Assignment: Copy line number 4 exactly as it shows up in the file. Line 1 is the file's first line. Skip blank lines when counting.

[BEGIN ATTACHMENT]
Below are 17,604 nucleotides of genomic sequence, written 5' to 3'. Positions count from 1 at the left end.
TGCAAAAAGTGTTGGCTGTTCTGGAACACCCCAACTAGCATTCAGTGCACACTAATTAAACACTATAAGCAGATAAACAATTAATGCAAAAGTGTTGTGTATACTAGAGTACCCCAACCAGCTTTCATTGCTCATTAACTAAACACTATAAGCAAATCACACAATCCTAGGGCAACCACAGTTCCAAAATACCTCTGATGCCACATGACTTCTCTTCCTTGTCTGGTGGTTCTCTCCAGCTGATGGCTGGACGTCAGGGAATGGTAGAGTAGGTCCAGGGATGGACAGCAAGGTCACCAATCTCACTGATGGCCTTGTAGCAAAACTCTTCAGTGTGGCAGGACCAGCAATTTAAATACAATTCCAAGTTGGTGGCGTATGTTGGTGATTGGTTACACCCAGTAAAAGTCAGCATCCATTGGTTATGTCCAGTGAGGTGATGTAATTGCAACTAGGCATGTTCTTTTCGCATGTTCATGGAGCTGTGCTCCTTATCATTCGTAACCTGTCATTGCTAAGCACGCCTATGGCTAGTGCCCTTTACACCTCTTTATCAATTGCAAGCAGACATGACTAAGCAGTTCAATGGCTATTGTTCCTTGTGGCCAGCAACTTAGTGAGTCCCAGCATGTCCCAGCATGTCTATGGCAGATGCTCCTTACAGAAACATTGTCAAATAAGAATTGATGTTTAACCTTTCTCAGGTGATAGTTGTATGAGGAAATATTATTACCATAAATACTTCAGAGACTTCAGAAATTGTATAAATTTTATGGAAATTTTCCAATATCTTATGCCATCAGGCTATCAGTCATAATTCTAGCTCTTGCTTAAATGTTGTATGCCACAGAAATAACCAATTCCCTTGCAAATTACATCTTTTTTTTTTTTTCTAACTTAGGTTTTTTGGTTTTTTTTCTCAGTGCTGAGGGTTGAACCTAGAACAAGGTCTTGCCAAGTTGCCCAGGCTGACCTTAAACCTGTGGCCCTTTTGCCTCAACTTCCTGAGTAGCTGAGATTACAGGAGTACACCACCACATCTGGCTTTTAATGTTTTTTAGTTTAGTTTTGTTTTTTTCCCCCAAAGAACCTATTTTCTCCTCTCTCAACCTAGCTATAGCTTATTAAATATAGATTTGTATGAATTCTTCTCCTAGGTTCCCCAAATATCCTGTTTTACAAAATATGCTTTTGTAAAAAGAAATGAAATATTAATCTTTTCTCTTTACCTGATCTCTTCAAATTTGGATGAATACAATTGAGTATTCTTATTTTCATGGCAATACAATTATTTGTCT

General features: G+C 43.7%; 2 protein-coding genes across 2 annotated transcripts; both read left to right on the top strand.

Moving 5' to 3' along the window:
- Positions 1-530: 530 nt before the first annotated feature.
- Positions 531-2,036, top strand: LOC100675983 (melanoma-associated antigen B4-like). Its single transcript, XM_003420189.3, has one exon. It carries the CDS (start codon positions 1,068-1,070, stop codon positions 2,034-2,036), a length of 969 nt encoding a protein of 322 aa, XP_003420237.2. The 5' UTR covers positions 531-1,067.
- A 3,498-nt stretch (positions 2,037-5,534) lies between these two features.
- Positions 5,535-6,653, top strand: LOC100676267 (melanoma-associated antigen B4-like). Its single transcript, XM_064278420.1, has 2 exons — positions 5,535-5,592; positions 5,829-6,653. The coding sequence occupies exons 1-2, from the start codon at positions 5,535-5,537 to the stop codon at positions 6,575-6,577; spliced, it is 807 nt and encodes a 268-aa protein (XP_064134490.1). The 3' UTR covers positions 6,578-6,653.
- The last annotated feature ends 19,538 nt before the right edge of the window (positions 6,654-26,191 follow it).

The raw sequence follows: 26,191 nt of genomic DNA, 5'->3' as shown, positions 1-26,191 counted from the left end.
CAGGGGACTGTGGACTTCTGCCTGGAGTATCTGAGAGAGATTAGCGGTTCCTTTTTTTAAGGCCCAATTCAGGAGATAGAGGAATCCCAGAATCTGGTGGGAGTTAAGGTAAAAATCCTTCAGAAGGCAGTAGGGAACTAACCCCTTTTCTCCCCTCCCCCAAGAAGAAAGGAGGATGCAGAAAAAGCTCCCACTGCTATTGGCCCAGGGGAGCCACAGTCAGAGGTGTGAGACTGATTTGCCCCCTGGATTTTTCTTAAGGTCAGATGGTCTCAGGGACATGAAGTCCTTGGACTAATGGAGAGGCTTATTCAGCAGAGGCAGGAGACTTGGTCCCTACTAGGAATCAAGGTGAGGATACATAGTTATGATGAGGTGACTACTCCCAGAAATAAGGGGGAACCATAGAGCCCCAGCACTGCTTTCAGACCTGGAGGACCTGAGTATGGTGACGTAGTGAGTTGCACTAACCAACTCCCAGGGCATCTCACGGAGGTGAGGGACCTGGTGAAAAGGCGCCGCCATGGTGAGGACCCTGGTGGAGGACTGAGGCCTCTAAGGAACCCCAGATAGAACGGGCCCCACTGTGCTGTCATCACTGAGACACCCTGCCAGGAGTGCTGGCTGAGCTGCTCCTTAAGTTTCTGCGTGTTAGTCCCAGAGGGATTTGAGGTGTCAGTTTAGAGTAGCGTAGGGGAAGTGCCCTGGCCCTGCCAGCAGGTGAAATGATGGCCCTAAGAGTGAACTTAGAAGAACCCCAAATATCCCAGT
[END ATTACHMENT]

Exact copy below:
Moving 5' to 3' along the window: